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Loss to Lease (LTL)

Step-by-Step Guide to Understanding the Loss to Lease (LTL)

Last Updated February 20, 2024

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Loss to Lease (LTL)

What is the Definition of Loss to Lease (LTL)?

In the multifamily real estate market, the term “loss to lease” describes the difference between a unit’s market rental rate and the actual rent stated on the signed lease agreement.

The loss to lease is more relevant to scenarios whereby there are long-term leases in place.

Given the longer-term commitment, there is far more risk and uncertainties in the real estate market (and the global economy) that could impact the current market rate.

Conceptually, the loss to lease (LTL) is the difference between a property’s in-place rent – the payment amount stated on the contract – and the market rent as of the present date.

The cause often stems from external factors, such as unpredictable fluctuations in the economic conditions, yet there are other instances in which the property owner intentionally offers incentives to encourage tenants to sign a long-term lease.

For example, the near-term outlook on the real estate market might seem unfavorable from the perspective of the property owner, i.e. demand in the real market will sharply decline, causing prices to drop off.

Therefore, securing a long-term tenant – a steady source of income as part of a contractual obligation – can be worth the trade-off rather than undertaking a risky bet on the rental market recovering.

One notable distinction to understand here is that the “loss” incurred is not truly a monetary loss, per se. But rather, the loss is more like a lost opportunity to reap more potential profits.

The property owner, at the end of the day, is not obligated to pay the difference, so the loss alludes more towards the potential revenues that could have hypothetically been generated, i.e. there is no direct “out-of-pocket” loss incurred by the property owner.


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How to Calculate Loss to Lease?

In commercial multifamily real estate, the loss to lease (LTL) metric is the estimated revenue lost from the market rent diverging from the actual in-place rent stated in the terms of the leasing contract.

The loss to lease (LTL) can be derived by dividing the market rental rate by the actual rent (“in-place”) and then subsequently subtracting one.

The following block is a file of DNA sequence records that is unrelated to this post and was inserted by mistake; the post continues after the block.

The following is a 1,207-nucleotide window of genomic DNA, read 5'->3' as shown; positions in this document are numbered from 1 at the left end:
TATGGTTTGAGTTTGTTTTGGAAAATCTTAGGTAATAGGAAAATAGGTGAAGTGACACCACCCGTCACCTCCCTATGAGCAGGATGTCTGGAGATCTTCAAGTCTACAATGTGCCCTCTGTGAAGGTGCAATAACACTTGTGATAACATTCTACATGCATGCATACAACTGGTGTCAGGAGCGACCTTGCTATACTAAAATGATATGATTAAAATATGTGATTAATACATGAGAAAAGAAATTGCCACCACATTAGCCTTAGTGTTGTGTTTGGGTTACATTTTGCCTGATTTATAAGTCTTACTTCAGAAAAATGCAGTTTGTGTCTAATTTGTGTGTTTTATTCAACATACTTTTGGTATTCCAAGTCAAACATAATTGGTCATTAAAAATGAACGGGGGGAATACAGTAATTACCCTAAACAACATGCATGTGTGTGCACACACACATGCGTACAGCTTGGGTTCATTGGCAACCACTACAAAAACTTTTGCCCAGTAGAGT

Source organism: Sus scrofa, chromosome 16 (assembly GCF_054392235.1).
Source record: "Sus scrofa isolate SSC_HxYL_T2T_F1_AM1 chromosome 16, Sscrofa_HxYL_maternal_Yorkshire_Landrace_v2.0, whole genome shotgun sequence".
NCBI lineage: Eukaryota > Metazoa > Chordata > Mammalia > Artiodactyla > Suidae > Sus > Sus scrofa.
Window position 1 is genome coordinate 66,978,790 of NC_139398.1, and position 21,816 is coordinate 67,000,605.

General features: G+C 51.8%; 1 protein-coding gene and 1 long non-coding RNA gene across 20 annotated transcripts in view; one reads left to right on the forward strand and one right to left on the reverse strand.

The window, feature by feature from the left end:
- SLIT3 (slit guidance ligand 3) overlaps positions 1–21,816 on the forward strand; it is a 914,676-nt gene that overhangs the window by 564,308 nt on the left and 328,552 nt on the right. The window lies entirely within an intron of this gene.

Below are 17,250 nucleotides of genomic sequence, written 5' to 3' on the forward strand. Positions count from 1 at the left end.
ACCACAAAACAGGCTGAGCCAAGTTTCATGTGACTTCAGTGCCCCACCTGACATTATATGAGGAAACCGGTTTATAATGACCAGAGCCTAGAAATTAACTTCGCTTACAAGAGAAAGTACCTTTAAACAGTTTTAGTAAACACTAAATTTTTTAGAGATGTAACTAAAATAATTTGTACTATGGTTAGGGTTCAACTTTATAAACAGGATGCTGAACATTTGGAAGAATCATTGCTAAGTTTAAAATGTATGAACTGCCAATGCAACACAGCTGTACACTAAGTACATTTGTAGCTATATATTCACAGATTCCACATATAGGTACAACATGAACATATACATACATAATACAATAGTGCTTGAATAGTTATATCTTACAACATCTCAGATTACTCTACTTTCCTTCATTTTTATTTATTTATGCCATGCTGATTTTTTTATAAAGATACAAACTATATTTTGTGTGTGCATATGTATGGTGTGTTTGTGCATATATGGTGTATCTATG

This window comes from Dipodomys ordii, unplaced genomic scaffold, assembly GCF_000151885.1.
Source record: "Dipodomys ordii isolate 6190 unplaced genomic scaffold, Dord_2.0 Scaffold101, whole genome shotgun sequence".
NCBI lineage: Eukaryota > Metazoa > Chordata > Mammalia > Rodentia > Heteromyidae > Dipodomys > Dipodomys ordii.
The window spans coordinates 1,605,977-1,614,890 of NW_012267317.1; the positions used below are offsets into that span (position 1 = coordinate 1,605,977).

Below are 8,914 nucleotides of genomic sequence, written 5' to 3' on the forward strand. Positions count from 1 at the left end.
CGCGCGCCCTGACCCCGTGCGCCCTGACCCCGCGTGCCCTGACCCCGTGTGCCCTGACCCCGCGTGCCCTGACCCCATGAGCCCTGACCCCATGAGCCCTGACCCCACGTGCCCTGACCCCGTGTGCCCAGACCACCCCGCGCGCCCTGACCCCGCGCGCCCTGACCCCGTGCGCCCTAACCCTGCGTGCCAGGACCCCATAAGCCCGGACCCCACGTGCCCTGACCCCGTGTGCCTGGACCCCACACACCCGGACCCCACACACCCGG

In order for the figure to be compared relative to other comparable properties, the resulting figure must then be converted into a percentage by multiplying by 100.

  • Positive Percentage → The property owner is the benefiting party (Market Rent < Actual Rent)
  • Negative Percentage → The tenant is the benefiting party (Market Rent > Actual Rent)

Note: The gross effective rent will oftentimes be used to determine a potential tenant’s income qualification and be clearly stated as the monthly rental expense on the lease. However, there will also be language around any concessions offered, such as the number of free months, which reduces the actual monthly rental expense, i.e. termed the net effective rent.

Loss to Lease Formula (LTL)

The formula to calculate the loss to lease is the difference between the market rate of a property and its in-place contractual rate.

Loss to Lease (LTL) = (Market Rental Rate ÷ Actual Rental Rate) 1

For example, suppose the current market rental rate is $2,000 per month, and the rental rate stated on the leasing agreement is $1,820 per month.

  • Market Rental Rate = $2,000 per Month
  • Actual Rental Rate = $1,820 per Month

The loss to lease is the difference between market rent and in-place rent, which is $180 per month.

  • Loss to Lease ($) = $2,000 – $1,820 = $180 per Month

The $180 per month difference as a standalone metric is not enough to provide much insight to guide any financial decisions.

Considering the metric is stated on a gross basis (and is not standardized), the more practical method of measuring the loss to lease is to divide the market rental rate by the in-place contractual rent and then subtract one.

  • Loss to Lease (%) = ($2,0000 ÷ $1,820) – 1 = 0.10, or 10%

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Loss to Lease (LTL) vs. Gain to Lease (GTL): What is the Difference?

The inverse of the “loss to lease” is termed the “gain to lease”. The two occurrences are virtually identical. However, the beneficiary is switched, as one would reasonably expect.